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Urbana Park District sought input about goose management at Crystal Lake Park

April 27, 2020 10:32 AM

With significant investment happening in the park in 2020, including shoreline restoration, habitat improvements, water quality improvements, and new recreational amenities such as a boat dock, fishing outcroppings and a new playground, now is the most important time to manage the goose population.

At last count, there are upwards 80 Giant Canada Geese that make the park their permanent residence. Each goose produces over one pound of feces a day and it creates a potential health hazard. Park staff have to frequently clean rental boats, docks, and decks of the droppings. The waste diminishes the water quality in the park, contributes to nuisance algal blooms, is known to cause human illnesses and may be dangerous to individuals with compromised immune systems. During nesting season, the geese may become aggressive when protecting their nests. They also graze heavily on the turf and landscaping in the park which causes extensive erosion.

For several years, Urbana Park District has tried several strategies to manage the impact of geese at Crystal Lake Park:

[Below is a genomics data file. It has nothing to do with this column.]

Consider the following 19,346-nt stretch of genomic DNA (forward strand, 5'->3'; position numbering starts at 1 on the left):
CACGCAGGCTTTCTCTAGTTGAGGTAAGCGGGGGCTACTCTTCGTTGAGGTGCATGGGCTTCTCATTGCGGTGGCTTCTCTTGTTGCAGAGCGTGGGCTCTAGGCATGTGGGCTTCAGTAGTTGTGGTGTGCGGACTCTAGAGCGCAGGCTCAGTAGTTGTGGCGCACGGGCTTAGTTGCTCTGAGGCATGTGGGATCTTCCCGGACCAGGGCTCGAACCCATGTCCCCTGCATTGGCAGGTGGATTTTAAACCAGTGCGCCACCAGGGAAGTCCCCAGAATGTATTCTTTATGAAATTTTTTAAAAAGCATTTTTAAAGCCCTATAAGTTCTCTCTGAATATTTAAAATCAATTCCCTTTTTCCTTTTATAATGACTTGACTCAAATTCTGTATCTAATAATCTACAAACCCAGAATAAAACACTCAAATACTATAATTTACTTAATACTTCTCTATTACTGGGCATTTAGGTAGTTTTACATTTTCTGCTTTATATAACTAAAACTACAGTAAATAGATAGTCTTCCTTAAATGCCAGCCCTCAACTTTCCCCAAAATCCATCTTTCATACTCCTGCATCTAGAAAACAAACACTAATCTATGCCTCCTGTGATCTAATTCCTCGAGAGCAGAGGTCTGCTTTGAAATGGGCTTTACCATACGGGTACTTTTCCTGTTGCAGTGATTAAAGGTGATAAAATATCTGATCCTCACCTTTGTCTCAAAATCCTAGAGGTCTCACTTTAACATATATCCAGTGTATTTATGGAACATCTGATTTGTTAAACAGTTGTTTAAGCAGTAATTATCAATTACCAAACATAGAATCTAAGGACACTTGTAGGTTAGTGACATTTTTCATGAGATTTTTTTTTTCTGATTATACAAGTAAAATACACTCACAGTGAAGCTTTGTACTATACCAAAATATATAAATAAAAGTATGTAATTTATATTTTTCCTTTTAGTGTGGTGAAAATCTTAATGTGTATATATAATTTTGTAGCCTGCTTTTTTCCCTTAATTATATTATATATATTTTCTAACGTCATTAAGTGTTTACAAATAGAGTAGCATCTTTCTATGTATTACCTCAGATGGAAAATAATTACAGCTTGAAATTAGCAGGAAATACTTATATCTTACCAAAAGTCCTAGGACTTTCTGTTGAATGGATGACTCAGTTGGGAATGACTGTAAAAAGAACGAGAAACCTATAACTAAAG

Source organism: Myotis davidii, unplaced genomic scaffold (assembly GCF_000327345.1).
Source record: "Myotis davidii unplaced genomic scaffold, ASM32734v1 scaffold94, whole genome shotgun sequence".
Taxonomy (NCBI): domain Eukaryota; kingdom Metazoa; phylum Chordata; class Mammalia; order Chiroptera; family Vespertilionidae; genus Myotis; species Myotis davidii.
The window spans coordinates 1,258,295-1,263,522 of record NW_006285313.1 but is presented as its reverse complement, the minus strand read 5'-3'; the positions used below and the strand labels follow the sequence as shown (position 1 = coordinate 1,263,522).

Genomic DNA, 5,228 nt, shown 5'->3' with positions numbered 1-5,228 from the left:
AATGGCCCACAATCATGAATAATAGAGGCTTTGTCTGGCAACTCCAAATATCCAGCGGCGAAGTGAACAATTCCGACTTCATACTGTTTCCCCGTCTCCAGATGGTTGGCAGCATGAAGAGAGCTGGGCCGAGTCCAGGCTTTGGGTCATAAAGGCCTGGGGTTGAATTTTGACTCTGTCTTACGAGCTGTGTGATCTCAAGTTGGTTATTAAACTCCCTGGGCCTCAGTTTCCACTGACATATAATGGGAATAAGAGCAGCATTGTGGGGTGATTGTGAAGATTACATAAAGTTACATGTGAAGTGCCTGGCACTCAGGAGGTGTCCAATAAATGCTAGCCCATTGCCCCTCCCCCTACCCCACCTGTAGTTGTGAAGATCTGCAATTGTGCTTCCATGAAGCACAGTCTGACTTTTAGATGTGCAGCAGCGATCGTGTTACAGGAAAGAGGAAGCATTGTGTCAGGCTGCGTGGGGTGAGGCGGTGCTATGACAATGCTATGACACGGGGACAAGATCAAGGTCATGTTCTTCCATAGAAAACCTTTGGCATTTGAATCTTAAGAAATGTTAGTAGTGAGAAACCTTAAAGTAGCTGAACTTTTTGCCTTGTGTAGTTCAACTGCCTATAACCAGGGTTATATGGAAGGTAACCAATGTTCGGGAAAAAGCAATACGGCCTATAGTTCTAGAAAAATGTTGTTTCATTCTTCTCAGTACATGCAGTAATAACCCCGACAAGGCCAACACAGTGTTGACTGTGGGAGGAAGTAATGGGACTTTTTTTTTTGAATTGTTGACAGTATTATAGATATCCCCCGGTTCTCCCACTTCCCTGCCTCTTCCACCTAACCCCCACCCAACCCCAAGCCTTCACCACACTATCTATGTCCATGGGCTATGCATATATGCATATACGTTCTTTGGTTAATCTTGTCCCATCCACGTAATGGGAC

• Signage discouraging feeding geese
  • Beacon lights
  • Sprays and repellents
  • Predator decoys
  • Limited fencing
  • Nest and egg management
  • Dog and laser hazing
  • Habitat modification

The park district considered but has decided not to pursue other management options such as swans, perimeter barrier fencing or sonic propane canisters due to concerns about aggressive behavior, maintaining fishing access, and neighbor noise concerns.

While park district efforts have helped a little, those efforts haven’t solved the problem.

So, Urbana Park District sought public opinion about a Goose Collection and Donation—a “Charity Harvest.” The Illinois Department of Natural Resources and the United States Department of Agriculture Wildlife Services administer and conduct the Charity Harvest program to collect the geese, have the meat processed and donated to a food bank. People can learn more at and see the survey results here.

The goal is not to eliminate the goose population from Crystal Lake Park – the goal is to get the goose population in ecological harmony with the park.

The park district is committed to a balanced ecological system at Crystal Lake Park and is committed to providing a safe and enjoyable atmosphere at Urbana’s oldest park.



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